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Surf through the topics below to understand everything you need to get started caring for your pet hermit crabs.

Image by karl muscat


The general rule is 5 gallons of terrarium volume per one hermit crab, with up to 10 gallons per larger hermit crab.  Land hermit crabs are very social so you should own a minimum of 2 pet hermit crabs, but preferably 3 or more. This means you’ll need a minimum tank size of 10 gallons.  Land hermit crabs are native to warm, humid climates so you will need an aquarium/fish tank with a glass bi-fold lid to keep the humidity and temperature stable.  Reptile tanks are more expensive and have screen lids, so skip these.  

The best priced new tanks can be found at Petco and Petsmart, but don’t forget to check on Craigslist, Facebook Market, yard sales, etc. for good deals.  Some local pet/fish stores also have reasonable pricing, especially for custom tanks if you have a specific space you are trying to fill. 


The minimum depth for the substrate is 4-6 inches regardless of tank size.  Keep this in mind while choosing a terrarium.  Not only do land hermit crabs like digging, but they require the ability to become completely submerged during molting. 


The best substrates are mixtures of sand and coconut fiber with a ratio of 1 part coconut fiber to 4-5 parts clean play sand (for sandboxes).  This sand mimics their natural coastal habitats, while the coconut fiber helps to maintain moisture/humidity in the crabitat.  Replace the substrate every 4-6 months assuming you are diligent about cleaning out their food messes a regular basis.  

Most sand sold in pet stores is expensive but perfectly fine. Be sure to avoid calcium sand.  You can purchase a 50 lb bag of play sand at your local hardware store for around $6.  Zoo Med's Eco Earth coconut fiber substrate sold in the brick form is the most cost-efficient option, just be sure to let it partially dry out before mixing.


The temperature required for your terrarium is between 70-80 degrees.  The humidity requirement is between 75%-85%.  To ensure these levels are stable you will want to have a gauge in the terrarium, placed near the middle to provide the most accurate reading.

REPTI ZOO's terrarium thermometer and hydrometer is a very accurate and compact device with a digital display.  Also, this meter attaches to the glass of your terrarium with a suction cup so it can be relocated as you redesign your habitat.


There are multiple ways to achieve the proper temperature in the terrarium, however a heat lamp is not one of them.   Plan on getting an overhead light for two reasons: 1) crabs need a day/night cycle just like in the wild; 2) it adds warmth to the terrarium without creating a "hot spot" that can ultimately cook your new pet hermit crabs.

If you live in a warm region:  You should be able to get away with just using an overhead UVB light.  Keep an eye on your temperature gauge to determine if you need something more.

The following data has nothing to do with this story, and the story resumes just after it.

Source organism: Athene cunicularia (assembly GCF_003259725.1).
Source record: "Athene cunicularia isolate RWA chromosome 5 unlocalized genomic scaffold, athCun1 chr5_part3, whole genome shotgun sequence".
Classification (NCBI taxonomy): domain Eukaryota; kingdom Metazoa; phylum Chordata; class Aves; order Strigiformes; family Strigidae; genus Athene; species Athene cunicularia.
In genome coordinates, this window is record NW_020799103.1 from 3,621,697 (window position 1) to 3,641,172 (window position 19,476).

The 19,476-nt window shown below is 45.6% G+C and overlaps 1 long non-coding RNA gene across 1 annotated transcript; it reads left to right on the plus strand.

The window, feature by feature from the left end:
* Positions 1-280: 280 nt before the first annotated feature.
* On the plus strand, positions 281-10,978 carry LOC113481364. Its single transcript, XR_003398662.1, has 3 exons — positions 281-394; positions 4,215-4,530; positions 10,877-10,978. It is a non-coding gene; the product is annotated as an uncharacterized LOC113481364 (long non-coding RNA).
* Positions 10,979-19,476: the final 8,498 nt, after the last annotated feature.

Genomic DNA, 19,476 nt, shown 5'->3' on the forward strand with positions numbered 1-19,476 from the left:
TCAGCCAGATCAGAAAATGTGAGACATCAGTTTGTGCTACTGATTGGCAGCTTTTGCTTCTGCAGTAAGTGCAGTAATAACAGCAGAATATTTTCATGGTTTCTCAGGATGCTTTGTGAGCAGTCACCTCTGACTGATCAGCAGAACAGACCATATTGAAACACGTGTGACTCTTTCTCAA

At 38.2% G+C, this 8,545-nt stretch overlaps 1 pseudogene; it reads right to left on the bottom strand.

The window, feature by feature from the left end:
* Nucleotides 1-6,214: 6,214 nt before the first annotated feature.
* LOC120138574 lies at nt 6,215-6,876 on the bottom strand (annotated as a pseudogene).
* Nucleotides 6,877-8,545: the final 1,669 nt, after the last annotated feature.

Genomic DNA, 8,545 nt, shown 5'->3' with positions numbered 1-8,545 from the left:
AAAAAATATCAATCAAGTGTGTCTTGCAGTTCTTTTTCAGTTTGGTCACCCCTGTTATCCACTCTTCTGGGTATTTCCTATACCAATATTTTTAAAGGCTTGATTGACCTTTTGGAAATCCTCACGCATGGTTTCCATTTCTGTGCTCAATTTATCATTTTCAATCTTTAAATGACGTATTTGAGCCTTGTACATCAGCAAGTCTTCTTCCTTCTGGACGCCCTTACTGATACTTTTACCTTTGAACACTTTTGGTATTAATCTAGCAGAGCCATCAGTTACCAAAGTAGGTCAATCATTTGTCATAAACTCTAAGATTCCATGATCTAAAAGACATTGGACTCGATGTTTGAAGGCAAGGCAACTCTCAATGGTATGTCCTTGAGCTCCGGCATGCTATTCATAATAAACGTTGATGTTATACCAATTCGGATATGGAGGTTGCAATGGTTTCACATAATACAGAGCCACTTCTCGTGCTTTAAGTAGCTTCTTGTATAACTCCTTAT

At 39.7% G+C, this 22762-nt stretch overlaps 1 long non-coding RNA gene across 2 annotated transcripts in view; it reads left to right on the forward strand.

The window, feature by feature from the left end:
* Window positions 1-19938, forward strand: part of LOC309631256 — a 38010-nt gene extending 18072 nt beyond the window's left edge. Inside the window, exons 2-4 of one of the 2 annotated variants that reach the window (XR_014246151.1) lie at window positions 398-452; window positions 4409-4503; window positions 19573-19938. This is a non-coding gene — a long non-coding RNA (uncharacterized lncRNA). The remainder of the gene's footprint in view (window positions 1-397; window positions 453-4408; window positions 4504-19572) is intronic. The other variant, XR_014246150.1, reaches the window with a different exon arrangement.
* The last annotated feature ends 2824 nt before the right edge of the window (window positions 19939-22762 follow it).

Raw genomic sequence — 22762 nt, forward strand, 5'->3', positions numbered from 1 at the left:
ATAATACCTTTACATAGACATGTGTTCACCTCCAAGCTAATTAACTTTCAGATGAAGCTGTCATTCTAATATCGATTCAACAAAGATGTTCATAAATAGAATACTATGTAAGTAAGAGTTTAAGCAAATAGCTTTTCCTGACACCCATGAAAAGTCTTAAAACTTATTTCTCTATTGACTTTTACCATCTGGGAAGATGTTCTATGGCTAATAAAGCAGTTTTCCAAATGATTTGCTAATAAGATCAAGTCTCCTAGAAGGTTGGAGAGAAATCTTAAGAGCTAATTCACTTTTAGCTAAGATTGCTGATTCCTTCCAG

If you live in a cold region:  You will likely need a heating pad.  It should be placed on the back of the tank along the upper portion of the glass which is not filled with the substrate, rather than under the tank.  iPower Reptile Heat Pad Under Tank Terrarium Heater Heat Mat for Small Animals is well regarded as one of the best heating pads on the market.  It comes in multiple sizes and is UL listed which is important for heating elements.    The BN-LINK Digital Heat Mat Thermostat Controller is a great addition to the heat mat because it allows you to control the exact temperature you want the crabitat to maintain, and helps prevent your pet hermit crabs from over-heating.


If you live in the United States, you likely do not live in conditions that will meet a land hermit crab's humidity requirement year-round.  To achieve this you have multiple options that can be used individually or simultaneously depending on what readings you have on your humidity gauge.  Keep in mind you should already have a rather airtight lid to maintain and stabilize your humidity as discussed above.  

     a.)  Start with a spray bottle.  Mist the substrate and moss (see below) every couple days to keep things moist (i.e., sand castle building consistency).  We recommend using salt water for this, so plan to have a dedicated spray bottle for this purpose.

     b.)  Sphagnum moss is a must.  Not only will your pet hermit crabs snack on it, but it retains moisture that will slowly be released.  Use loose moss in a hide-away hut and/or purchase a feature such as a moss bridge.  Setting up high humidity zones with masses of moist moss not only increases the humidity in the habitat, but provides a space the hermit crabs can visit if they are craving a little more humidity.

     c.)  As a last resort, you may need to facilitate evaporation from your water source.  To do so, the Tetra Whisper Easy to Use Air Pump is designed for small aquariums so it is perfect for your water bowl.  This device is very well reviewed, quite affordable, and has a significant effect on humidity levels. It is unlikely you will need this if you have incorporated the methods listed above.

Again, you have a few options so see what methods work best for your crabitat and location.

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